Alex Zucker

Translator from Czech

Photo: Beowulf Sheehan


Alex Zucker is an award-winning translator from Czech. He also works in editing and nonprofit communications, and currently serves as cochair of the PEN America Translation Committee.

His translation of Jáchym Topol’s The Devil’s Workshop (2013, Portobello Books) was recently nominated for the International IMPAC Dublin Literary Award. In addition the novel won an English PEN Award for Writing in Translation, the Typographical Translation Award, and was named to the Fiction Longlist for the Best Translated Book Award.

Alex’s most recent translations appear in Contemporary Czech Prose: Not Necessarily About Politics, the November 2014 issue of Words Without Borders, for which he also served as guest editor.

His essay “O Pioneer! Michael Henry Heim and the Politics of Czech Literature in English Translation,” appeared in The Man Between: Michael Henry Heim and a Life in Translation, ed. Esther Allen, Sean Cotter, and Russell Scott Valentino, published in October 2014 by Open Letter Books.

Earlier this year, he created new subtitles for the digitally restored version of Closely Watched Trains, the 1966 classic based on the Bohumil Hrabal novella, which premiered at the Karlovy Vary Film Festival in July.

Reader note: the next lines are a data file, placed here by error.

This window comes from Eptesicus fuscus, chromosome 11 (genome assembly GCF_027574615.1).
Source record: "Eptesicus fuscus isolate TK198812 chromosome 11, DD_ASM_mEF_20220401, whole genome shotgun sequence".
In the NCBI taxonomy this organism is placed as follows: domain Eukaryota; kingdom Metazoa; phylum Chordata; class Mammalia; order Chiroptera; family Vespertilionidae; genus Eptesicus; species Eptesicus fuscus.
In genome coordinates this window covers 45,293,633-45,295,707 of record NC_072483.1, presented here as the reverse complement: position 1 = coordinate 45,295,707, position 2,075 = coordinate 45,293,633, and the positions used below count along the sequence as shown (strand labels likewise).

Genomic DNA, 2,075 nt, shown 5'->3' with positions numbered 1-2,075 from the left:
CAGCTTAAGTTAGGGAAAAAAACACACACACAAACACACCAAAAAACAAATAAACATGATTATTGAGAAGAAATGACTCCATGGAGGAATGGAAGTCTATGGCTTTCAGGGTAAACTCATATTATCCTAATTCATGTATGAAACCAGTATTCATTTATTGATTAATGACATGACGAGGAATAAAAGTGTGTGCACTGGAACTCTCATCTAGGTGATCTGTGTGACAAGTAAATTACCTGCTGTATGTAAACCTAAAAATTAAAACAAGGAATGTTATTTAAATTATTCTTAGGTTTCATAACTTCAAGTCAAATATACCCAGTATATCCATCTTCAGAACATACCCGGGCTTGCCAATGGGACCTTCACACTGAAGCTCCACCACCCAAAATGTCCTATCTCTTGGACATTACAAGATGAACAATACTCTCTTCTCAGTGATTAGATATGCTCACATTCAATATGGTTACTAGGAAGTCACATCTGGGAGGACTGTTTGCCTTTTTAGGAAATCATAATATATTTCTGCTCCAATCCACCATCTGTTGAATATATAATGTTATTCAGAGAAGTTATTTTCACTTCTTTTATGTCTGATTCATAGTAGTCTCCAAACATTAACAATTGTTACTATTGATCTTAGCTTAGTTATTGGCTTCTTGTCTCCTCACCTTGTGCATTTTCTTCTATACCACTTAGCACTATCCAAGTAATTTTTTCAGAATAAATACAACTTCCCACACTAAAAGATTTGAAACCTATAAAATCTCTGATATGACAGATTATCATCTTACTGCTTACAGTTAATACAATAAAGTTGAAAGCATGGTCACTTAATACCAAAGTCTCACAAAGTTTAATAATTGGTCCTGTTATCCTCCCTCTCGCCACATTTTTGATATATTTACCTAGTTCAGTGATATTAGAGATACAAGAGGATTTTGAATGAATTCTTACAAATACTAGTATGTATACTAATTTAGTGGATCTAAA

His current translation projects include the novels Innocence, or, Murder on Steep Street by Heda Margolius Kovály (Soho Press; forthcoming June 2015), Love Letter in Cuneiform by Tomáš Zmeškal (Margellos World Republic of Letters at Yale University Press), and Midway on Our Life’s Journey by Josef Jedlička (Karolinum Press).

In addition, Alex is coeditor of a volume on mass atrocity prevention, forthcoming from Cambridge University Press.

He lives and works in Greenpoint, Brooklyn.

Selected Works

“. . . should help to cement Jáchym Topol’s reputation as one of the most original and compelling European voices at work today.”
Times Literary Supplement
“. . . a gleeful skewering of the Czech national character and a character-rich, dialogue-sassy send-up colored by a lingering Communist legacy.”
Publishers Weekly
“. . . an acutely observed account — compelling despite its grimness — of the lives of its semi-nomadic subjects.”
Times Literary Supplement